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Post-doctoral Position in Remote Sensing & Ecohydraulics
River Dynamics Laboratory
The River Dynamics Laboratory at Simon Fraser University is currently seeking a post-doctoral fellow to work on a project entitled “Landslide Impact on Flow Dynamics, Fish Migration and Genetics of Fraser River Salmon”. Candidates will lead an effort to understand the impacts of the 2018 Big Bar Landslide on channel morphology, flow dynamics, fish migration, and the genetics of Fraser River Salmon (see attached Executive Project Summary). The landslide blocked the Fraser River to salmon passage, devastating salmon runs to the Northern Basin. The project is led by a large group of multi-disciplinary investigators from Simon Fraser University, University of Northern British Columbia, University of Victoria, Durham University, and University of Massachusetts-Amherst, working in collaboration with the Hakai Institute, Department of Fisheries and Oceans, Canada, Fraser Basin Council, and the Fraser Salmon Management Council.
The candidate will work with visible spectrum images and video from a network of cameras and water level sensors installed at the Big Bar Landslide on the Fraser River to examine flow dynamics. Depending on the candidate’s experience, there is also the possibility to work with fish biologists to explore the linkages between salmon migration and flow dynamics at hydraulic barriers. Candidates will ideally have experience with:
- Programming and the analysis of large datasets
- Feature tracking and surface velocity measurements from optical imagery
- Environmental monitoring, fluid dynamics, ecohydraulics, and/or flow modelling
The post-doc will be part of a larger cluster of post-doctoral fellows, research staff and graduate students investigating the impacts of landslides and flow dynamics on salmon migration and evolution. Other post-doctoral fellows on the project will lead research on i) Landslide chronologies, ii) Linkages between flow and canyon geometry, iii) Flow dynamics in bedrock canyons, iv) Fish migration and hydraulic barriers and v) Genetic selection by hydraulic barriers.
Post-doc funding is available for one year with a possible extension up to three years. The project provides opportunities for candidates to gain experience working at the intersection of geomorphology, biology and genetics, and within a large group of 15 research collaborators. With this comes additional opportunities to mentor graduate students, lead presentations and discussions within a variety of settings and platforms, and gain experience communicating complex science with real-world implications.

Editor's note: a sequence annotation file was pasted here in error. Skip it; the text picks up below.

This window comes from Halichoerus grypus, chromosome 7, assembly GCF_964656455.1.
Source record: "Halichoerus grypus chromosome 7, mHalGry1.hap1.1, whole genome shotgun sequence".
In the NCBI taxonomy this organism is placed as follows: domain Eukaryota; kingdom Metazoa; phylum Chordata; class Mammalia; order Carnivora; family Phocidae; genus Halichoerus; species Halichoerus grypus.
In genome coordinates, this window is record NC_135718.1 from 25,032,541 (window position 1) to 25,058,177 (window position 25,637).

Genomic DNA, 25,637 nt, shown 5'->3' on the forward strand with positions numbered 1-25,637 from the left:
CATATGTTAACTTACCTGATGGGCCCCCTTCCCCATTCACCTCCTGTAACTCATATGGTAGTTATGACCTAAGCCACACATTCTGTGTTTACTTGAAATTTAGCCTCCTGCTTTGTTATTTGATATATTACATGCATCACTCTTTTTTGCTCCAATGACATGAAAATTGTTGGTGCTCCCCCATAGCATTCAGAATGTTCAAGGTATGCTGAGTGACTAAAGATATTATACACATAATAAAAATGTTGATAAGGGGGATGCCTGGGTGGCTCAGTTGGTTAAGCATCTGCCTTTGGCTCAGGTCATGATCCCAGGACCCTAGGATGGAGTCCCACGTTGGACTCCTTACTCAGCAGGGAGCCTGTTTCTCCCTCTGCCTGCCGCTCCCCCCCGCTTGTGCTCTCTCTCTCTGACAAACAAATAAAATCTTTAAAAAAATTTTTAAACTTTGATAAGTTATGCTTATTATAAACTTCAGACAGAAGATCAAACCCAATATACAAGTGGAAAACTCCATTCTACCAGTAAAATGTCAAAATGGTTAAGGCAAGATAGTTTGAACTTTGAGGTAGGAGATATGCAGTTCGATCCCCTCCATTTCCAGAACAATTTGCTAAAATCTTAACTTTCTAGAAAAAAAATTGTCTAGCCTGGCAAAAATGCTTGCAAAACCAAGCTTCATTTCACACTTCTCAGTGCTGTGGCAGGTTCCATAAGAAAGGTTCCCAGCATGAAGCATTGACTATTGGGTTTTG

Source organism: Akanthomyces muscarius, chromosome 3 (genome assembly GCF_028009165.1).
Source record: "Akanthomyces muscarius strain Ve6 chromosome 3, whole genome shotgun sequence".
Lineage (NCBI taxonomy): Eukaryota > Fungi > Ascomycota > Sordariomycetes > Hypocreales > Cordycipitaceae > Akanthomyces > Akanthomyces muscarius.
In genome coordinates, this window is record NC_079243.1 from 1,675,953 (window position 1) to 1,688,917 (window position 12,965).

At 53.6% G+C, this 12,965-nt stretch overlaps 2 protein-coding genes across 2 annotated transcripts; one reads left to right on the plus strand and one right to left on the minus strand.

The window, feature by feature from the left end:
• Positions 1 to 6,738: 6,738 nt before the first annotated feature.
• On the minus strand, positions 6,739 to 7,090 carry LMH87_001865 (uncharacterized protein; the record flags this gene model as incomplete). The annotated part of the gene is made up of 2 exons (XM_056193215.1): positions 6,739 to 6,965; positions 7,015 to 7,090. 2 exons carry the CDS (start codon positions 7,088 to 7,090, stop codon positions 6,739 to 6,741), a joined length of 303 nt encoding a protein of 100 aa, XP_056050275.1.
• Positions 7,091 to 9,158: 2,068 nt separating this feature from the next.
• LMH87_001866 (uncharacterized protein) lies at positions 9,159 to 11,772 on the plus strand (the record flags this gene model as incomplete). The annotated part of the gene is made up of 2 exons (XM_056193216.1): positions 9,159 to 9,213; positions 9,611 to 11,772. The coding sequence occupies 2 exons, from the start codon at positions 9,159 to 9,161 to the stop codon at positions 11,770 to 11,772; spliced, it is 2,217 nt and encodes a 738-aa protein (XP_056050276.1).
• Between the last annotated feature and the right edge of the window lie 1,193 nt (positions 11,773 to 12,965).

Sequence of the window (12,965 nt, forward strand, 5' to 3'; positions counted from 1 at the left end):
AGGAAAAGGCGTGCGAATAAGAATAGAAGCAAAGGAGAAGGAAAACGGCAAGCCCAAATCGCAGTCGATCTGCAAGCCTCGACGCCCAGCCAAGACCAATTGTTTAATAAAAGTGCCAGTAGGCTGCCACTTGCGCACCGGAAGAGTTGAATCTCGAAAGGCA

Applicants with backgrounds in Environmental Science, Earth Sciences, Engineering, Oceanography, Physical Geography, Physics, Mathematics or Computer Science are encouraged to apply.
Simon Fraser University sits atop Burnaby Mountain in British Columbia’s Lower Mainland, minutes from downtown Vancouver and a variety of spectacular mountainous environs. Simon Fraser University has a long history of study in geomorphology and water sciences, and remains a stimulating environment in which to learn and do research. SFU is an equity employer and encourages applications from all qualified individuals including women, persons with disabilities, visible minorities, Indigenous Peoples, people of all sexual orientations and gender identities, and others who may contribute to the further diversification of the university.
To apply for a position please send a cover letter describing your interests and experience, CV and a list of three references to (EVSCHire@sfu.ca). Informal inquires and questions can be addressed to Jeremy Venditti (email@example.com).
Review of applications will begin on June 28th and continue until the position is filled. Start date is negotiable.